The Great Goddess of Cyprus

More than 500 people turned out at the Filoxenia Conference Centre on Monday night to give tribute to Stavros Papageorgiou’s new documentary but perhaps also prove the awe that we, as residents of Aphrodite’s island, pay to the goddess’ legacy.

Papageorgiou’s most recent work attempts to depict the evolution of Aphrodite on the island; from when the worship of fertility first appeared in the Chalcolithic period up until Roman times when the goddess is said to have changed form or begun to bear influences from surrounding areas; the East, Syria, Babylonia and the Aegean basin in general.

As the first documentary film on the goddess in the world, it’s warming to hear that the challenge was undertaken by a Cypriot producer and director.

Yet, as he will admit, it’s through years of research and with the support of Dr Jacqueline Karageorghis, the scientific consultant of the documentary, that the subject matter was handled.

“We’re talking about the most well- known goddess of the ancient Greek civilisation,” says Papageorgiou, while pointing to a lack of interest in portraying any aspect of the Goddess, without denying the complex subject matter.

“In 1976, a BBC producer came to Cyprus, two years after the war, and asked for funding from the president of Cyprus to do a documentary on the goddess.

At the time, Archbishop Makarios was dealing with the aftermath of the war and declined the request,” reveals Papageorgiou.

Little did Papageorgiou know that, 38 years later, he would himself be the first to deal with Aphrodite’s legacy on camera, a documentary film which was preceded by a concrete collection of works (films) which have been pro- duced under Stavros’ platform known as Tetraktys Production Company.

The story behind Tetraktys
Twenty years ago, Papageorgiou founded ‘Tetraktys’ in order to build a platform in which he could create. “I had been working for a TV station (Logos) which I felt wasn’t what interested me,” begins Papageorgiou, without denying the benefits of be- ginning one’s career in such an environment.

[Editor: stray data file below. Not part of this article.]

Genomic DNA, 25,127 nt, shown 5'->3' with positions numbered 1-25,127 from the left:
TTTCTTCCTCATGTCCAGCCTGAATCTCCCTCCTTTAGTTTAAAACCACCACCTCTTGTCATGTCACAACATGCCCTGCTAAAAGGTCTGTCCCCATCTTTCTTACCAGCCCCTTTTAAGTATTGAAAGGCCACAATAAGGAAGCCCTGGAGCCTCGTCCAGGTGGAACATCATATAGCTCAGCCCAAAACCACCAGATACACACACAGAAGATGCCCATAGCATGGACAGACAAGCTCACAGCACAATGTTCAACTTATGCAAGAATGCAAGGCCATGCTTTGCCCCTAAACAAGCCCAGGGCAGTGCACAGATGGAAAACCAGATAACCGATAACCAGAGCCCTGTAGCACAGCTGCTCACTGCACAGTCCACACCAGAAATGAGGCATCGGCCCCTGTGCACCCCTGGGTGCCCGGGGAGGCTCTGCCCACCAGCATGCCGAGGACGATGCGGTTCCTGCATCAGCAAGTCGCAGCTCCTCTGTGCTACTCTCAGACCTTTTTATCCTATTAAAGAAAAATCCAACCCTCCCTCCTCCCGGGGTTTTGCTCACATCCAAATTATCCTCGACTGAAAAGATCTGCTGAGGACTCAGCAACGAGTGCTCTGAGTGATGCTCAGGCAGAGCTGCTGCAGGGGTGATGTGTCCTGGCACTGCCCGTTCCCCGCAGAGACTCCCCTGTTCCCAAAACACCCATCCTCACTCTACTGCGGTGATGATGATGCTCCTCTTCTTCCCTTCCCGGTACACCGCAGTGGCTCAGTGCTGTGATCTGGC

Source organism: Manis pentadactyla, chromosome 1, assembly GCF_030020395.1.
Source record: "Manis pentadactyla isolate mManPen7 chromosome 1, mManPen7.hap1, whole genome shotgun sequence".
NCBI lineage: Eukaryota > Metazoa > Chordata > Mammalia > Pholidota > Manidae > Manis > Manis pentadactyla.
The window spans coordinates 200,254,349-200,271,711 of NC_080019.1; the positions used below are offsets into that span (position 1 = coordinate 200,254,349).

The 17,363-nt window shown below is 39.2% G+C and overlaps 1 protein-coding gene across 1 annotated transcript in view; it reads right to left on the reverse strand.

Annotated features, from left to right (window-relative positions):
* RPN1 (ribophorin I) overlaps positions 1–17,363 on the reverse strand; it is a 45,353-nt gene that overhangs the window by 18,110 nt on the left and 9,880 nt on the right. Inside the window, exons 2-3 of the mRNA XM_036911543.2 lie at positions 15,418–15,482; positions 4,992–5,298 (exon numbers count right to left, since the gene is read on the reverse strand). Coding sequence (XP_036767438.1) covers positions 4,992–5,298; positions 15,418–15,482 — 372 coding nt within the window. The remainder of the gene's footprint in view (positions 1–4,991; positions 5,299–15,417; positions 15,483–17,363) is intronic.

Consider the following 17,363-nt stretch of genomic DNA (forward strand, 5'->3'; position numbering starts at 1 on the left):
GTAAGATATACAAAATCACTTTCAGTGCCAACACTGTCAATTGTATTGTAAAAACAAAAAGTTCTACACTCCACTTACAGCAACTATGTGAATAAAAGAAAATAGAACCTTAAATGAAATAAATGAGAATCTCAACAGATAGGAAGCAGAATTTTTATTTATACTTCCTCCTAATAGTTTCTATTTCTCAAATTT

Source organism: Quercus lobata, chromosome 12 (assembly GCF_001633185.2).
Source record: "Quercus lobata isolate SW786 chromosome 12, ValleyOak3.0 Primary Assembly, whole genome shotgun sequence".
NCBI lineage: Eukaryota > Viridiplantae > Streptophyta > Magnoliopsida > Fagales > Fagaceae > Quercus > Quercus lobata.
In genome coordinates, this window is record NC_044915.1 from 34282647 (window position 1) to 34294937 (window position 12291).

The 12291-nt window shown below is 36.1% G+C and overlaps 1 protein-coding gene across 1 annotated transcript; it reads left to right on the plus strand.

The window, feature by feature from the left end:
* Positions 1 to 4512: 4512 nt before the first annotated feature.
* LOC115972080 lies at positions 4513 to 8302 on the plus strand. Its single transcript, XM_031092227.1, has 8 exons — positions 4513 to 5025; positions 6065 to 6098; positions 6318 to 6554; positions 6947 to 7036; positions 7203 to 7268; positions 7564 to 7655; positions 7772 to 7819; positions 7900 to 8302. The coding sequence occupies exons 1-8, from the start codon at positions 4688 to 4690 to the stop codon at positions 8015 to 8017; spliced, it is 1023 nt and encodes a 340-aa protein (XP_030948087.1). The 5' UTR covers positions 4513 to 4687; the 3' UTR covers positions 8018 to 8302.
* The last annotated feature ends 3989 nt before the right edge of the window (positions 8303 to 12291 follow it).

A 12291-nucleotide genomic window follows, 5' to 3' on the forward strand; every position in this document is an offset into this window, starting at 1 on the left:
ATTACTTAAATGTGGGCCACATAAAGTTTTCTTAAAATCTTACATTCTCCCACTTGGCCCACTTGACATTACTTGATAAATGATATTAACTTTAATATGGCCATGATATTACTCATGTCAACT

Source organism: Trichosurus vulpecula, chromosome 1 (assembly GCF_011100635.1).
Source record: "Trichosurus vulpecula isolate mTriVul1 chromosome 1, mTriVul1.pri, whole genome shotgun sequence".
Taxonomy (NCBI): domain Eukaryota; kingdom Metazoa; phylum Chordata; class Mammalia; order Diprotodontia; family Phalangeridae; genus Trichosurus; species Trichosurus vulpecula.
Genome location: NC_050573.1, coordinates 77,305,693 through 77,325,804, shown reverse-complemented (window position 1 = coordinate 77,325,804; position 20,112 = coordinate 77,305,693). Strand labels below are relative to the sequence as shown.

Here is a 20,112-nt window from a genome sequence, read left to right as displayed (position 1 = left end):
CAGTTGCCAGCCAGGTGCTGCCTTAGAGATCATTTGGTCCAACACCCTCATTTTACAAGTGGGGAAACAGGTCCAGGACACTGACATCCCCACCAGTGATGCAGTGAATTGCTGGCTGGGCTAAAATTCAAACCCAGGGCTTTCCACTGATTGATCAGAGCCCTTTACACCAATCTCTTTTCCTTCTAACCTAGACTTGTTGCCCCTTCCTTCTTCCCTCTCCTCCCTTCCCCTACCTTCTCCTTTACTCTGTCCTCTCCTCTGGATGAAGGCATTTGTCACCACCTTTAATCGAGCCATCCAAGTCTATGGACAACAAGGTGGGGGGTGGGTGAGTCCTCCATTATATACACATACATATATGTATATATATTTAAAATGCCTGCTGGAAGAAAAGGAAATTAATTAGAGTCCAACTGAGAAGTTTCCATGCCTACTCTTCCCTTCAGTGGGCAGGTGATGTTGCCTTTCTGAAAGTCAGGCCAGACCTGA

It was the lack of creative opportunities within such settings however that drove him to seek out projects which represented him but also created a place where other, like-mind- ed people could join in and collaborate.

This initiative has resulted in numerous film productions, films for which Papageorgiou has taken on the director’s or producer’s role or at times both.

These have always placed Cyprus at the centre of the thematology while seeking to disseminate knowledge. Whether this is done through fiction genres or documentaries, Papageorgiou is determined to contribute to education.

Looking back at the works Papageorgiou holds under his wing, we move in and out of talking about the documentaries he has produced, their philosophies, the myths he has attempted to unravel, the history he has touched upon, the people he has met.

Some of these include a documentary on renowned Cyprus fine artist Telemachos Kanthos on 35mm film, another about the writers of Cyprus, as well as ‘Cyprus on the Silk Routes’, a documentary which looked at the importance silk had in the history of Cyprus, to name a few.

The road to The Great Goddess of Cyprus